Klinefelter syndrome - Article 47,XXY; XXY syndrome; XXY trisomy
Article: Klinefelter syndrome
What is Klinefelter syndrome?
Klinefelter syndrome is a chromosomal condition that affects male sexual development. Most males with Klinefelter syndrome have one extra copy of the X chromosome in each cell. Some males with the condition have low levels of the hormone testosterone beginning during puberty, which can lead to breast development (gynecomastia) and an increased risk of breast cancer, reduced facial and body hair, and an inability to father children (infertility). Boys with Klinefelter syndrome may also have difficulty with speech and language development.
Variants of Klinefelter syndrome, which involve more than one extra X chromosome or extra copies of both sex chromosomes in each cell, tend to have more severe signs and symptoms. These disorders affect male sexual development but may also include decreased IQ, distinctive facial features, skeletal abnormalities, poor coordination, and more severe problems with speech.
How common is Klinefelter syndrome?
The most common form of Klinefelter syndrome, which is caused by one extra copy of the X chromosome, affects 1 in 500 to 1,000 males. Variants of Klinefelter syndrome are much rarer, occurring in 1 in 50,000 or fewer male births. Females are not affected by Klinefelter syndrome.
What are the genetic changes related to Klinefelter syndrome?
Klinefelter syndrome is a chromosomal condition related to chromosomes
Klinefelter syndrome is caused by the presence of one or more extra copies of the X chromosome in a male's cells. Extra copies of genes on the X chromosome interfere with male sexual development, preventing the testicles from functioning normally and reducing the levels of testosterone.
Most often, Klinefelter syndrome is caused by a single extra copy of the X chromosome, for a total of 47 chromosomes per cell. Males normally have one X chromosome and one Y chromosome in each cell (XY), but males with Klinefelter syndrome have two X chromosomes and one Y chromosome (XXY). Some males with Klinefelter syndrome have the extra X chromosome in only some of their cells; these cases are called mosaic XY/XXY.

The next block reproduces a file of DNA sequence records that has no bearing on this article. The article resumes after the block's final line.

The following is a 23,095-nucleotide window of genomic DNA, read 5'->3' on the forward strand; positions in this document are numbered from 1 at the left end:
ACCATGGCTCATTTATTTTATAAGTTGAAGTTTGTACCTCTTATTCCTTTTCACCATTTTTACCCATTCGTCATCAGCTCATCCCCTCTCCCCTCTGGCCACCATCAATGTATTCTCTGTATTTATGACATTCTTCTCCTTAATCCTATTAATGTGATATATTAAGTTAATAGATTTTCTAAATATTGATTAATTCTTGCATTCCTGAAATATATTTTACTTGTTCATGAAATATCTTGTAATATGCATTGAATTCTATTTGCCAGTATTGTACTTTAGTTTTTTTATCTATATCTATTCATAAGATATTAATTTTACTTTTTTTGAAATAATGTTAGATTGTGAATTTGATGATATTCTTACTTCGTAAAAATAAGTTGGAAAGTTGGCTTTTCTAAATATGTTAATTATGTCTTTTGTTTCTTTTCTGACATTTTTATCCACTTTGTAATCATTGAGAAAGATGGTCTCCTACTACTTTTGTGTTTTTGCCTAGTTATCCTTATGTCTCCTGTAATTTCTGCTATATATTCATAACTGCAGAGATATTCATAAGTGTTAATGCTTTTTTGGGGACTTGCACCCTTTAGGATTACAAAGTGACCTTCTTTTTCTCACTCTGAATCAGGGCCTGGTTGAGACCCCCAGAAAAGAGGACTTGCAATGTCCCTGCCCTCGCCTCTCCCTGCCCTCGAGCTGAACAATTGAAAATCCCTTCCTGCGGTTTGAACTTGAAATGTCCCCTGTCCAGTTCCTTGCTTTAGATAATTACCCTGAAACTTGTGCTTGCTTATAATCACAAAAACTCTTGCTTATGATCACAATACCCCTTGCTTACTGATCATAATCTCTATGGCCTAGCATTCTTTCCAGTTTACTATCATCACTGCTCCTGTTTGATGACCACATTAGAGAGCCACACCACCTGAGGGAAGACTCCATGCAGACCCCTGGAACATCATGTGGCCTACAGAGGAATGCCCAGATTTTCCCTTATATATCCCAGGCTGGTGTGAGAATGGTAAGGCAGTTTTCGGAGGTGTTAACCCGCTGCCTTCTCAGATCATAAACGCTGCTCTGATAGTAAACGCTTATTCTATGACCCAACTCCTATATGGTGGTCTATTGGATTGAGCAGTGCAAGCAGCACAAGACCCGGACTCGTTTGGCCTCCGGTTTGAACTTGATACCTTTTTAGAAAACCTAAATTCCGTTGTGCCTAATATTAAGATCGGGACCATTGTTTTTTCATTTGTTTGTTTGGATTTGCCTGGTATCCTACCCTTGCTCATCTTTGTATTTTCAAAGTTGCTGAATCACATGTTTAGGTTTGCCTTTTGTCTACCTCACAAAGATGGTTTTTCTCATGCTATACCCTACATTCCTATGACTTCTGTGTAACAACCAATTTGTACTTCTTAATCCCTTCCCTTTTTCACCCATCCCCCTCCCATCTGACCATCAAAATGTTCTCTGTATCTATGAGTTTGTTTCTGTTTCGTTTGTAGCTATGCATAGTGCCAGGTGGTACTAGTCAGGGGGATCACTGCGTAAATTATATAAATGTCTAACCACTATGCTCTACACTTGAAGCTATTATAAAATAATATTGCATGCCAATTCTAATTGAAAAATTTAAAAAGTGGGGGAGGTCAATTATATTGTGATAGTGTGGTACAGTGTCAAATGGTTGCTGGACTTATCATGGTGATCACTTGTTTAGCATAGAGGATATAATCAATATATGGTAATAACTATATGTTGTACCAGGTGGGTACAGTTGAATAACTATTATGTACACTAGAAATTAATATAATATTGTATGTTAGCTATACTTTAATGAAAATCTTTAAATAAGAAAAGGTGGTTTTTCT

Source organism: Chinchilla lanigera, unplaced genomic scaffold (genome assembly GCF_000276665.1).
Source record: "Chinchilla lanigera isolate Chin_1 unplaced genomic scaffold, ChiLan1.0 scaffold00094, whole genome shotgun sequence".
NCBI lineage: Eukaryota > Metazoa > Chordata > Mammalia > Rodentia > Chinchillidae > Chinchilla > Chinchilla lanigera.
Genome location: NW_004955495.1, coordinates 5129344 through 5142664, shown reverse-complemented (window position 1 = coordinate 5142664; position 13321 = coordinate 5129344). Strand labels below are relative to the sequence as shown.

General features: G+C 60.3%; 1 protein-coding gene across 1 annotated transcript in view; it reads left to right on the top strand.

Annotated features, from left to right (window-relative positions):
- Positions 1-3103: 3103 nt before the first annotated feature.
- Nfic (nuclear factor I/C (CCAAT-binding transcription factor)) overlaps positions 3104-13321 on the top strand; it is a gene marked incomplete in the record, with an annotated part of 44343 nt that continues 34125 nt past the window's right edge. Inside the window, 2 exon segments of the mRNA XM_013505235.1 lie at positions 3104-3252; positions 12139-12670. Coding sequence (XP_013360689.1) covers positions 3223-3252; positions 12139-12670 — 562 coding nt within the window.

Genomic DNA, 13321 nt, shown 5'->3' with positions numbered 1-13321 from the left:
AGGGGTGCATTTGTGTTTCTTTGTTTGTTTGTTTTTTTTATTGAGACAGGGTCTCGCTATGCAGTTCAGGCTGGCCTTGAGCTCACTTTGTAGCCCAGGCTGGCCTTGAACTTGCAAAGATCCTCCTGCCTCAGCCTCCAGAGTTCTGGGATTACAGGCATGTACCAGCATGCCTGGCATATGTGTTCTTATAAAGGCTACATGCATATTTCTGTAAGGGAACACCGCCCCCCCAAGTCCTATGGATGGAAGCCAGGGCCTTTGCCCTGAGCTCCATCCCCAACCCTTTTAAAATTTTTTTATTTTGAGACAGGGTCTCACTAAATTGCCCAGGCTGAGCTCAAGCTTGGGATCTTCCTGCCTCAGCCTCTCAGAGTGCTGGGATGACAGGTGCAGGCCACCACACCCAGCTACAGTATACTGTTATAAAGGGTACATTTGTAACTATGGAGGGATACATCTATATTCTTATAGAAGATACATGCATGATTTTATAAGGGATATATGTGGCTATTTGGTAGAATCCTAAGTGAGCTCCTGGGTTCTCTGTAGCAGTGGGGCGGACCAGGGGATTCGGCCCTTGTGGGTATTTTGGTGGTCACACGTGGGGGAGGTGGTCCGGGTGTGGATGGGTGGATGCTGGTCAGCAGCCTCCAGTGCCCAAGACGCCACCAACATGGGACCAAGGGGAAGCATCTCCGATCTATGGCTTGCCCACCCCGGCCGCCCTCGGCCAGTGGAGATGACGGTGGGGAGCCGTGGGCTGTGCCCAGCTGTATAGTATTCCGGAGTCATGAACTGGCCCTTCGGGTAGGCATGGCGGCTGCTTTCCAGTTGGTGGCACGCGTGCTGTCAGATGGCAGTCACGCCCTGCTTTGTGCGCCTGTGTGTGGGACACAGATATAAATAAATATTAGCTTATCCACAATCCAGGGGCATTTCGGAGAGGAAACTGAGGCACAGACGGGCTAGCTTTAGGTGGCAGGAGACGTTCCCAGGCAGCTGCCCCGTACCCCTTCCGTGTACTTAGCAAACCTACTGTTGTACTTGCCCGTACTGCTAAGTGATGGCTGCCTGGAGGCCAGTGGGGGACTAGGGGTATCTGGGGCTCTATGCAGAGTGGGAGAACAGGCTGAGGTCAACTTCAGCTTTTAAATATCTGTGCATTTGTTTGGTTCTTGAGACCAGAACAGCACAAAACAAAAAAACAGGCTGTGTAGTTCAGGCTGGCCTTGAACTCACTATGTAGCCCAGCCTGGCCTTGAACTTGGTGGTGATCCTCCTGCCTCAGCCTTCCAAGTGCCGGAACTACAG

Variants of Klinefelter syndrome are caused by several extra copies of the X chromosome or extra copies of both the X and Y chromosomes in all of the body's cells. The signs and symptoms of these conditions typically become more severe as the number of X chromosomes increases.
Can Klinefelter syndrome be inherited?
This condition is not inherited, but usually occurs as a random event during the formation of reproductive cells (eggs and sperm). An error in cell division called nondisjunction can result in reproductive cells with an abnormal number of chromosomes. For example, an egg or sperm cell may gain one or more extra copies of the X chromosome as a result of nondisjunction. If one of these atypical reproductive cells contributes to the genetic makeup of a child, the child will have one or several extra X chromosomes in each of the body's cells.
Mosaic XY/XXY occurs as a random error during cell division early in fetal development. As a result of this error, some cells have one X chromosome and one Y chromosome (XY), and other cells have an extra copy of the X chromosome (XXY).
Source: Genetics Home Reference
Cache Date: April 13, 2005